Code of Federal Regulations, 2010 CFR

    2010-07-01

    ... 40 Protection of Environment 19 2010-07-01 2010-07-01 false Fuel dispensing spitback procedure. 86...-Fueled and Methanol-Fueled Heavy-Duty Vehicles § 86.1246-96 Fuel dispensing spitback procedure. (a) The vehicle is fueled at a rate of 10 gal/min to test for fuel spitback emissions. All liquid fuel...

  7. 40 CFR 86.1246-96 - Fuel dispensing spitback procedure.

    Code of Federal Regulations, 2012 CFR

    2012-07-01

    ... 40 Protection of Environment 20 2012-07-01 2012-07-01 false Fuel dispensing spitback procedure. 86...-Fueled and Methanol-Fueled Heavy-Duty Vehicles § 86.1246-96 Fuel dispensing spitback procedure. (a) The vehicle is fueled at a rate of 10 gal/min to test for fuel spitback emissions. All liquid fuel...

  8. 40 CFR 86.1246-96 - Fuel dispensing spitback procedure.

    Code of Federal Regulations, 2011 CFR

    2011-07-01

    ... 40 Protection of Environment 19 2011-07-01 2011-07-01 false Fuel dispensing spitback procedure. 86...-Fueled and Methanol-Fueled Heavy-Duty Vehicles § 86.1246-96 Fuel dispensing spitback procedure. (a) The vehicle is fueled at a rate of 10 gal/min to test for fuel spitback emissions. All liquid fuel...

  9. 40 CFR 86.1246-96 - Fuel dispensing spitback procedure.

    Code of Federal Regulations, 2013 CFR

    2013-07-01

    ... 40 Protection of Environment 20 2013-07-01 2013-07-01 false Fuel dispensing spitback procedure. 86...-Fueled and Methanol-Fueled Heavy-Duty Vehicles § 86.1246-96 Fuel dispensing spitback procedure. (a) The vehicle is fueled at a rate of 10 gal/min to test for fuel spitback emissions. All liquid fuel...

  10. Heavy Vehicle Technologies Program Retrospective and Outlook

    SciTech Connect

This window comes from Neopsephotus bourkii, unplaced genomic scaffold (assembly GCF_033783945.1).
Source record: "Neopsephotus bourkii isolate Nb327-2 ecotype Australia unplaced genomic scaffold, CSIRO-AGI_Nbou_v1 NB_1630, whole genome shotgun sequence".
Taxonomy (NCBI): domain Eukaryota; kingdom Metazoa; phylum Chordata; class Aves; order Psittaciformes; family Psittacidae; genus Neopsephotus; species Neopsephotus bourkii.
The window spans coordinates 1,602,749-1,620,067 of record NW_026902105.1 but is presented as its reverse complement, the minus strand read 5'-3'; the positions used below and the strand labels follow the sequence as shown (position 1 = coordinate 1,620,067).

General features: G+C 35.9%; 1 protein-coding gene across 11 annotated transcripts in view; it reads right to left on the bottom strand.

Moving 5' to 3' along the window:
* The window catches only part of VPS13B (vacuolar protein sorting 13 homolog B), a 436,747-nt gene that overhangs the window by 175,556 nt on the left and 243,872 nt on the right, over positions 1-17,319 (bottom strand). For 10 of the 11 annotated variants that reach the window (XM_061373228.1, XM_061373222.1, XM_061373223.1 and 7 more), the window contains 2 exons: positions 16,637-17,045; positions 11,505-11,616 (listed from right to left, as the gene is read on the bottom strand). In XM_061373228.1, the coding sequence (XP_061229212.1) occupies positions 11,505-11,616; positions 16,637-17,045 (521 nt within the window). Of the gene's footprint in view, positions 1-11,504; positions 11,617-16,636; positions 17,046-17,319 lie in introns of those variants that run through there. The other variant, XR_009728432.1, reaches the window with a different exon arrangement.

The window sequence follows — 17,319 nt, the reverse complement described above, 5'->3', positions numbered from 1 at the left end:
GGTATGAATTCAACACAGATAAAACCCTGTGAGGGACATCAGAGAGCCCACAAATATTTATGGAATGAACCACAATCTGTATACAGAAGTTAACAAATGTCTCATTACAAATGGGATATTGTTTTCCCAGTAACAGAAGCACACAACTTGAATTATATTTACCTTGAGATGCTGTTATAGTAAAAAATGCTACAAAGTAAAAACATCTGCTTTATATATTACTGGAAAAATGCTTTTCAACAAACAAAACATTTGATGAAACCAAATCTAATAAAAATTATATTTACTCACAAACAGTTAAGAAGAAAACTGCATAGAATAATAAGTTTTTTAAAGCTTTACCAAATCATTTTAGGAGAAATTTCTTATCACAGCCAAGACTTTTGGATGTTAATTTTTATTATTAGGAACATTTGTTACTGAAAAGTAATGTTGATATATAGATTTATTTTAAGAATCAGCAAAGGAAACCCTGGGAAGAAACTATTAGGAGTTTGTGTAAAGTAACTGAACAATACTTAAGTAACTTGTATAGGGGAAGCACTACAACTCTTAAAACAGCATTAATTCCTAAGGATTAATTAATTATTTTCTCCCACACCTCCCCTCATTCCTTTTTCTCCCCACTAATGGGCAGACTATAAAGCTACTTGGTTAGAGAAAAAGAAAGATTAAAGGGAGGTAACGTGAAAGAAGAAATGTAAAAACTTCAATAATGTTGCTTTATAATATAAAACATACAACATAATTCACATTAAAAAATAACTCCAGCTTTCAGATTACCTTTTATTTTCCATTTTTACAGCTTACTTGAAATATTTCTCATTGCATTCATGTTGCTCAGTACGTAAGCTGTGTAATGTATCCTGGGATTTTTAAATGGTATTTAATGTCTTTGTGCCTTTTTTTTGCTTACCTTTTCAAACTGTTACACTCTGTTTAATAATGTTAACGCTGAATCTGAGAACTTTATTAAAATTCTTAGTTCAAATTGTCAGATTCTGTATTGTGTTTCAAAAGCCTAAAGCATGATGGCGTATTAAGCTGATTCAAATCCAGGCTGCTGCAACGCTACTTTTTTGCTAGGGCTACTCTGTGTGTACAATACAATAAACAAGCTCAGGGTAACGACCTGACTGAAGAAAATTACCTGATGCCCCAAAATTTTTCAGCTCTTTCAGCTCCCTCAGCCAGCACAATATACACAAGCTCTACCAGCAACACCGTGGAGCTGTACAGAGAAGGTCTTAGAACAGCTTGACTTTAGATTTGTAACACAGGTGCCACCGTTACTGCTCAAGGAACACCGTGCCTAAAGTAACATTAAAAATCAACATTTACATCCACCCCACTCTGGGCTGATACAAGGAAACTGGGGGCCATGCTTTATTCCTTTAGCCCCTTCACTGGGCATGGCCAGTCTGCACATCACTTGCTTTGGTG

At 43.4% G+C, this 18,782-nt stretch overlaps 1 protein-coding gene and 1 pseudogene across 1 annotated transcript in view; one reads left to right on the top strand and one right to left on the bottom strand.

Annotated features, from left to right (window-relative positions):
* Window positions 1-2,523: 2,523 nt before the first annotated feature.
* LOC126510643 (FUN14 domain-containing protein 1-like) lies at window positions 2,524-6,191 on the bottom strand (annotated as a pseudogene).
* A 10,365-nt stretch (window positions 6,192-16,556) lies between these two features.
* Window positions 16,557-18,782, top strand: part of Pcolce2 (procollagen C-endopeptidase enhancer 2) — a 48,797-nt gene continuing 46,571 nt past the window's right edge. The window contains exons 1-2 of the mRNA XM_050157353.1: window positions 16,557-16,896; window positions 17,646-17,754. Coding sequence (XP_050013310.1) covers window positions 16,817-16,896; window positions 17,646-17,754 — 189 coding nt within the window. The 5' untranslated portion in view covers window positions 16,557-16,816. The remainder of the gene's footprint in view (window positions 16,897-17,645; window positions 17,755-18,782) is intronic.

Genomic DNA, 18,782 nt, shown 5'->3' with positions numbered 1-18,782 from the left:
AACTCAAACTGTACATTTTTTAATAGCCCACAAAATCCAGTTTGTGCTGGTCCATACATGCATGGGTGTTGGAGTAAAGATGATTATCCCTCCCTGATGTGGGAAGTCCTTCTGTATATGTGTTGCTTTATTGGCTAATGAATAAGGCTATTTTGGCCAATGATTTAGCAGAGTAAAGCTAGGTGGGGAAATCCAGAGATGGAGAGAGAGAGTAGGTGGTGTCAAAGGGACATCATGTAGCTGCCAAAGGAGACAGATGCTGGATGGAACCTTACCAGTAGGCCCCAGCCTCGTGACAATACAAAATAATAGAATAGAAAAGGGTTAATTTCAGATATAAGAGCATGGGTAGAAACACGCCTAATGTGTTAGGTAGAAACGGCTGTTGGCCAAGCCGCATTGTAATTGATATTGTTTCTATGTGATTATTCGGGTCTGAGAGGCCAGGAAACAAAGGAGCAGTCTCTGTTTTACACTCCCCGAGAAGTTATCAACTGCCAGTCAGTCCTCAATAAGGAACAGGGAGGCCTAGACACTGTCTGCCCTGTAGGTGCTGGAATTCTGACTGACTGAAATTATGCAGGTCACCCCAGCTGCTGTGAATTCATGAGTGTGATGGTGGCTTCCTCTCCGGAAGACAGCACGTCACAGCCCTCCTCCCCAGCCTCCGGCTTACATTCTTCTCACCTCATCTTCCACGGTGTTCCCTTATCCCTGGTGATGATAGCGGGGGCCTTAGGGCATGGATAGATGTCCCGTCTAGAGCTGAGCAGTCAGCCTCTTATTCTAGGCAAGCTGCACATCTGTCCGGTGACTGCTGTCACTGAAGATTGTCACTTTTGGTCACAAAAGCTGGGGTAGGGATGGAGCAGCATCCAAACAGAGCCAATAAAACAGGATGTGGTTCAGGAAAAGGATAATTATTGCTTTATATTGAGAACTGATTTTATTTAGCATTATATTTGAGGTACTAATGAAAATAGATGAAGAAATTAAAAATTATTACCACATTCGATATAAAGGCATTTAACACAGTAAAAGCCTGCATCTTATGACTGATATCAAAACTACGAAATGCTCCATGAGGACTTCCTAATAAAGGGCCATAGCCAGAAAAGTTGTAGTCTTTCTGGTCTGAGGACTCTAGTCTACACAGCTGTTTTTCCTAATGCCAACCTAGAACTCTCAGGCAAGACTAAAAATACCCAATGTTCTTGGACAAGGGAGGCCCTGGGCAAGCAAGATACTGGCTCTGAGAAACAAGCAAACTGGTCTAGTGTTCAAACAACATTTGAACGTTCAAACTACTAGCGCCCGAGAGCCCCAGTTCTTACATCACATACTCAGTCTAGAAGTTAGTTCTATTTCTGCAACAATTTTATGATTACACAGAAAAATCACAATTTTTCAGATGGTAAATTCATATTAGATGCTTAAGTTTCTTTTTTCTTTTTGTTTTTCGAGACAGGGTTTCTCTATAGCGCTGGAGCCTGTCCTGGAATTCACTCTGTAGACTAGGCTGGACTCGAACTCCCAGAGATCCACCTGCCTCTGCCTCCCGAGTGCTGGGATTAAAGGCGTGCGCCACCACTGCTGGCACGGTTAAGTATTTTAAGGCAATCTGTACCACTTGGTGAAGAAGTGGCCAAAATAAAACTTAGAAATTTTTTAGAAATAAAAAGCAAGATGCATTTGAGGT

James J. Eberhardt

    1999-04-10

    OHVT Mission is to conduct, in collaboration with our heavy vehicle industry partners and their suppliers, a customer-focused national program to research and develop technologies that will enable trucks and other heavy vehicles to be more energy efficient and able to use alternative fuels while simultaneously reducing emissions.

  11. Heavy Vehicle Propulsion Materials

    SciTech Connect

    Ray Johnson

    2000-01-31

    The objectives are to Provide Key Enabling Materials Technologies to Increase Energy Efficiency and Reduce Exhaust Emissions. The following goals are listed: Goal 1: By 3rd quarter 2002, complete development of materials enabling the maintenance or improvement of fuel efficiency {ge} 45% of class 7-8 truck engines while meeting the EPA/Justice Department ''Consent Decree'' for emissions reduction. Goal 2: By 4th quarter 2004, complete development of enabling materials for light-duty (class 1-2) diesel truck engines with efficiency over 40%, over a wide range of loads and speeds, while meeting EPA Tier 2 emission regulations. Goal 3: By 4th quarter 2006, complete development of materials solutions to enable heavy-duty diesel engine efficiency of 50% while meeting the emission reduction goals identified in the EPA proposed rule for heavy-duty highway engines.''

  12. Method and device for optimizing the air-fuel mixture burn rate of internal combustion engines during low speed, light and heavy load operating conditions

    SciTech Connect

    Burandt, C.O.

    1990-10-09